I have recently branched into adult and young adult horror and supernatural writing and, in order to clearly differential my children’s books from my adult writing, I plan to publish these books under Roberta Eaton Cheadle. My first supernatural book published in that name, Through the Nethergate, is now available.

I have participated in a number of anthologies:

  1. Two short stories in #1 Amazon bestselling anthology, Dark Visions, a collection of horror stories edited by Dan Alatorre;
  2. Three short stories in Death Among Us, an anthology of murder mystery stories, edited by Stephen Bentley;
  3. Three short stories in #1 Amazon bestselling anthology, Nightmareland, a collection of horror stories edited by Dan Alatorre; and
  4. Two short stories in Whispers of the Past, an anthology of paranormal stories, edited by Kaye Lynne Booth.

I also have a book of poetry called Open a new door, with fellow South African poet, Kim Blades.

Find Robbie Cheadle

Blog: https://bakeandwrite.co.za/

Blog: robbiesinspiration.wordpress.com

Goodreads: 

Twitter: BakeandWrite

Instagram: Robbie Cheadle – Instagram

Facebook: Sir Chocolate Books



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Words to Live By – BE HERE NOW (Sanity for the Modern Writer)

Jeff Version_Words to Live By 2

The first Wednesday of every month, writer Jeff Bowles muses on life, creativity, and our collective destinies as makers of cool stuff. You’re a writer, but have you ever thought about how or why? Here are some words to live by.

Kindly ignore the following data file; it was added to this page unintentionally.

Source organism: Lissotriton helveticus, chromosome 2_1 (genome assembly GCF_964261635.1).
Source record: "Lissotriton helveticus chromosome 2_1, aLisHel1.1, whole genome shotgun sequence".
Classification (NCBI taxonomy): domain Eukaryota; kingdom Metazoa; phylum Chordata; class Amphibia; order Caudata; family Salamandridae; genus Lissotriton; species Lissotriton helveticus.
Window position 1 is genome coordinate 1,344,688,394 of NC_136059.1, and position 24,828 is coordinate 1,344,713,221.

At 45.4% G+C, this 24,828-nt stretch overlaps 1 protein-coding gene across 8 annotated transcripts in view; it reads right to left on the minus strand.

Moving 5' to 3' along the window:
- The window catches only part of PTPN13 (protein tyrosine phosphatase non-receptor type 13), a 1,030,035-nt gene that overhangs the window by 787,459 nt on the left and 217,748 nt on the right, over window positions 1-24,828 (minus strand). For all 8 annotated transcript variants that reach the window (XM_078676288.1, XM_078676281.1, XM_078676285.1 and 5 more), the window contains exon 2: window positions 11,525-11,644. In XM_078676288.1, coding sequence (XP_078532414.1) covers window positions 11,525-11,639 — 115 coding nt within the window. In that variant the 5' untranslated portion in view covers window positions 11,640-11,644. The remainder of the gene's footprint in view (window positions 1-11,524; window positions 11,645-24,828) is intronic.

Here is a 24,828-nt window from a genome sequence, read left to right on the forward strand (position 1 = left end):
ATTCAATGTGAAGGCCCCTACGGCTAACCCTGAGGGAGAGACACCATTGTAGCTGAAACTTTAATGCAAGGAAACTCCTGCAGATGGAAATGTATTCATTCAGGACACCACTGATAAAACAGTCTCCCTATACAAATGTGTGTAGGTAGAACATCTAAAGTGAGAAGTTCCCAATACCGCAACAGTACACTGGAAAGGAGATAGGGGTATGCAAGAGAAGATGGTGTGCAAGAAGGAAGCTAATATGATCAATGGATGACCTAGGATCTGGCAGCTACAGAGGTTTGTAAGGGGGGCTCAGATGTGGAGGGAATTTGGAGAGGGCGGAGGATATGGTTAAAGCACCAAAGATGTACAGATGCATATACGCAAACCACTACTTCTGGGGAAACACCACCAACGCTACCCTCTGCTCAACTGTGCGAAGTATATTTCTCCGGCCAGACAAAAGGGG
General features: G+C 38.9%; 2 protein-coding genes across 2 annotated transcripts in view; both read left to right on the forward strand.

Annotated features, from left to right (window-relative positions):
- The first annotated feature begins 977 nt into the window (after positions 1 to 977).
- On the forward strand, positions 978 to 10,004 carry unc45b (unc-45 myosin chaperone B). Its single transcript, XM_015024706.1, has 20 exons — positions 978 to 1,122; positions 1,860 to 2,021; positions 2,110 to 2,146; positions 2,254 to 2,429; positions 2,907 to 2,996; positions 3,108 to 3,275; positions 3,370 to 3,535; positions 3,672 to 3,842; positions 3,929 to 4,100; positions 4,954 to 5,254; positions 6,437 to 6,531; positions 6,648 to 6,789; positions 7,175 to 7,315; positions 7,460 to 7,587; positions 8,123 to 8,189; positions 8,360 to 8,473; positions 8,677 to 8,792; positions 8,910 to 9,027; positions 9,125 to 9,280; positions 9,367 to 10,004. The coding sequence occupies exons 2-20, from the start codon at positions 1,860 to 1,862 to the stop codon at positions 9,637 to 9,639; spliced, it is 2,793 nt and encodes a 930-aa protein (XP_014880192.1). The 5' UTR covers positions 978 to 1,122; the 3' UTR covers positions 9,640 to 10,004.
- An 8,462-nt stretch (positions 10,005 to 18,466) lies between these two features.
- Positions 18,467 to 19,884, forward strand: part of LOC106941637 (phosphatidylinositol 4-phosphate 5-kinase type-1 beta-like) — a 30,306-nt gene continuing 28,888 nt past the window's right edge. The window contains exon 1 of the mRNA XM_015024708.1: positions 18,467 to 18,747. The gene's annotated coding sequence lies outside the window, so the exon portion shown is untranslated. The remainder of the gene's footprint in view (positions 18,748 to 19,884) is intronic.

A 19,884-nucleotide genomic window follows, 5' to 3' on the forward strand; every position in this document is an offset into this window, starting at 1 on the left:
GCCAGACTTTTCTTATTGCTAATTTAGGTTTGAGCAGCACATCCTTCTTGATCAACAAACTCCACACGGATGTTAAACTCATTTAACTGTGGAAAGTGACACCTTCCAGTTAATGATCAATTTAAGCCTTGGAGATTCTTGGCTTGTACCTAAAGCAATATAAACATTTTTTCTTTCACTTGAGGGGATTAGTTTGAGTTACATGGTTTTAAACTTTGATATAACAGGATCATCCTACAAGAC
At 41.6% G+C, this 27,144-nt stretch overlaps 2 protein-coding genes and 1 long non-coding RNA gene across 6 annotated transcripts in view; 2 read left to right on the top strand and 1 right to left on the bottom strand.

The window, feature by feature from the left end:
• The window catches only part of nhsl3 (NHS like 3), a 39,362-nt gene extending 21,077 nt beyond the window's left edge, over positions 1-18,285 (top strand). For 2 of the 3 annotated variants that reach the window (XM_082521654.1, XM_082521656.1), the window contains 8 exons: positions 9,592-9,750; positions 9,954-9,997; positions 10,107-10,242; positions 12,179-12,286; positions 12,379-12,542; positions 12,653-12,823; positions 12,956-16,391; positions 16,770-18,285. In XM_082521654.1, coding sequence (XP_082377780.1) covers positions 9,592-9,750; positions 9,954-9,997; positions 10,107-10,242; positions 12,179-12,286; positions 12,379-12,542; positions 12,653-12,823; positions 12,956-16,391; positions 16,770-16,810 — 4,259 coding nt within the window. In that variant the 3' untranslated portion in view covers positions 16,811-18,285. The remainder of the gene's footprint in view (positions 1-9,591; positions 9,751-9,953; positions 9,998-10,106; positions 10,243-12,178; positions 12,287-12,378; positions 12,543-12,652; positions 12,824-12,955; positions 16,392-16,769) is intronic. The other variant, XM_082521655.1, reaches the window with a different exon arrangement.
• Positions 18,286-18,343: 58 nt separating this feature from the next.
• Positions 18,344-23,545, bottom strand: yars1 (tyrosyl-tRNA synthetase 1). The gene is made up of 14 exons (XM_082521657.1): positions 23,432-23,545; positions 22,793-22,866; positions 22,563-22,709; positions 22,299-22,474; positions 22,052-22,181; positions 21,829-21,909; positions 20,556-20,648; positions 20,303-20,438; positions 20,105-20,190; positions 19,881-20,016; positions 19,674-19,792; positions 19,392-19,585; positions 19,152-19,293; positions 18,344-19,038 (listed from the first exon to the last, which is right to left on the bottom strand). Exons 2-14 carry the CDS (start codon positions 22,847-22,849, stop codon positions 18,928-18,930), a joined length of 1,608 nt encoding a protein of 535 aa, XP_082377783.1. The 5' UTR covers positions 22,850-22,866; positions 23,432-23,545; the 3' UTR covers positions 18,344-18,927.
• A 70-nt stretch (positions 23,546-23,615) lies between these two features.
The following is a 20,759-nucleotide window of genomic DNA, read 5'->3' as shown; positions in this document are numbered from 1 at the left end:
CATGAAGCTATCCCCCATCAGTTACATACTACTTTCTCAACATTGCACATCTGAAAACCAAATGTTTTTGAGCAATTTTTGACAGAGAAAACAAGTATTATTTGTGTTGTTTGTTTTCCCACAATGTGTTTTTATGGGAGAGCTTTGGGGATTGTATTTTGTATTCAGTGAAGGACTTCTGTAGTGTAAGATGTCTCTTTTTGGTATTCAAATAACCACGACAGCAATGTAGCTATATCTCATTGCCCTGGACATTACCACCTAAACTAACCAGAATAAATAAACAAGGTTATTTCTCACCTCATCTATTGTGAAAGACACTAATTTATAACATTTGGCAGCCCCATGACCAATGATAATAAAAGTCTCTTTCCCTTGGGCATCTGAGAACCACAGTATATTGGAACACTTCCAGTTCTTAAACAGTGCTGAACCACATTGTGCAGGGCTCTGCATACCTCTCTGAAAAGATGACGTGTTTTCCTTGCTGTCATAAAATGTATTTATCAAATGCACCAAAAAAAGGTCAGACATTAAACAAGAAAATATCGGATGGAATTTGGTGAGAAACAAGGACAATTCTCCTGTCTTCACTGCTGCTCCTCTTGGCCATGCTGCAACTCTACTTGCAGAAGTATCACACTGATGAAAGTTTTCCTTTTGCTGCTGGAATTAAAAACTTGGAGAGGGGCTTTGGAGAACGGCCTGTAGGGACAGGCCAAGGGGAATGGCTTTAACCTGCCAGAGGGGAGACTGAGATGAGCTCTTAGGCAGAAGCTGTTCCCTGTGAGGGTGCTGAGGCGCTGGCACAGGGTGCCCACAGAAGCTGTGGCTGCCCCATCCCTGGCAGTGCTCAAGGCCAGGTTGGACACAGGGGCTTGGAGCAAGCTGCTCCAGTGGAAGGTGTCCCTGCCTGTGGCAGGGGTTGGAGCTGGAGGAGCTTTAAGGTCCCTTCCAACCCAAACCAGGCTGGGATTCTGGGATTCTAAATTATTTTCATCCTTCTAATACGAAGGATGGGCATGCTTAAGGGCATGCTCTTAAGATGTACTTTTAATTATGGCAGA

BE HERE NOW (Sanity for the Modern Writer)

What does a successful writing career look like to you? Have you ever thought about it? Do you believe you need one in order to call yourself a real writer? It may seem like a foreign notion to you, but many burgeoning authors won’t even acknowledge their favorite creative pastime in a serious way until they’ve sold a few short stories, picked up that dream book contract, or collected enough poems to turn into a collection.

I was like that when I was just starting out. I never gave myself credit for doing the work. In general I have this problem, as I understand it. People are always mystified by my apparent inability to cut myself slack. I refused to call myself a real writer until I’d made my first professional-level short story sale. That took seven years, and the funny thing is, it didn’t make me as happy as I thought it would. Oh sure, I was ecstatic for about an afternoon. But then things went back to normal, and a feeling of unease crept over me, the subtle realization that although I’d finally arrived at my destination, I hadn’t moved an inch.

In the last few years, I’ve experienced something of a paradigm shift when it comes to these things. You see, I finally had to admit to myself that no matter how many accolades I could garner, no matter how many times I saw my name in print, the writing itself often made me feel miserable, worn-out, and sometimes, just plain fed-up.

Do you have this same issue? Never give yourself credit for a job well done? Do you feel like a bit of a failure because you haven’t managed to reach your major writing goals yet? Trust me, you aren’t alone. You know the grass is always greener, don’t you? Imagine wandering into that other pasture, that creative promised land you cherish so dearly, only to find weeds and impassable thicket. Yes, you should make and maintain goals, because of course, you might not accomplish anything at all otherwise. And yes, each of us should dare to dream. I can’t stress that enough. Dreaming isn’t the problem. It takes a great beaten child of an adult to believe dreams are for fools.